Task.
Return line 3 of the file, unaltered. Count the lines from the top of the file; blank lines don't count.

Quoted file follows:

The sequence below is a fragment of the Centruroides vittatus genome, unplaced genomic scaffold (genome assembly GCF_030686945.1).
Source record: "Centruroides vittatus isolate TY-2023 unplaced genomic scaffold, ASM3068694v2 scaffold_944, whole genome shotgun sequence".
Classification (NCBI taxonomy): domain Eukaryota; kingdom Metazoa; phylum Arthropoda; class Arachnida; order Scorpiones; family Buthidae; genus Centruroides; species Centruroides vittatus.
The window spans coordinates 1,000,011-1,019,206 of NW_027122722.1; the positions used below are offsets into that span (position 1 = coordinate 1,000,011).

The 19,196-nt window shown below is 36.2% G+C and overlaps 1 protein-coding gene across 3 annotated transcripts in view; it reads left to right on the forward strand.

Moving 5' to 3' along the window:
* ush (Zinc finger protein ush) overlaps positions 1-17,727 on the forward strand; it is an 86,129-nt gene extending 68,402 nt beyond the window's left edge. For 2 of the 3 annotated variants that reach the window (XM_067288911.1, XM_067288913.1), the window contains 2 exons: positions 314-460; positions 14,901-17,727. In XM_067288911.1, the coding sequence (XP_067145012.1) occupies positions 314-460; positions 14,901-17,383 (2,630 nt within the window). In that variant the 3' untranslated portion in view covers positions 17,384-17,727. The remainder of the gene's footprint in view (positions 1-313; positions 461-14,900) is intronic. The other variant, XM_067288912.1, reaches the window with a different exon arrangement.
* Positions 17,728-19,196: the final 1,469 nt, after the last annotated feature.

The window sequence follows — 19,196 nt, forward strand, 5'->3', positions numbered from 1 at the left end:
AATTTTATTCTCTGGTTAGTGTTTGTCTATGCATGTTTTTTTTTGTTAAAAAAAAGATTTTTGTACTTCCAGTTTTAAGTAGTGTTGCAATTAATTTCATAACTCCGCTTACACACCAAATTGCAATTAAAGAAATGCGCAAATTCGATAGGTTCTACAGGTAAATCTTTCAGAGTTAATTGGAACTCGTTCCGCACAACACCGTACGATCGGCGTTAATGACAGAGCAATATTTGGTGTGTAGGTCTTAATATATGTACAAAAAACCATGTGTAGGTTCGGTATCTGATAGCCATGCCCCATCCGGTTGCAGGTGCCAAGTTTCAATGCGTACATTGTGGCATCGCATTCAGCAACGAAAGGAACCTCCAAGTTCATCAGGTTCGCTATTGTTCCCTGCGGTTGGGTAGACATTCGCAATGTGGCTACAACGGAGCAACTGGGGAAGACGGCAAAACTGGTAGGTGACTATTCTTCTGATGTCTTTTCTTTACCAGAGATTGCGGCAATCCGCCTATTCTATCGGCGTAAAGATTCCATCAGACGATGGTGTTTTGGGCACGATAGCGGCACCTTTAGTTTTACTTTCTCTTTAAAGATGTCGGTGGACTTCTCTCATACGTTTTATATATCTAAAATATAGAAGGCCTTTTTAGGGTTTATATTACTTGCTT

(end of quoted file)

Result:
Classification (NCBI taxonomy): domain Eukaryota; kingdom Metazoa; phylum Arthropoda; class Arachnida; order Scorpiones; family Buthidae; genus Centruroides; species Centruroides vittatus.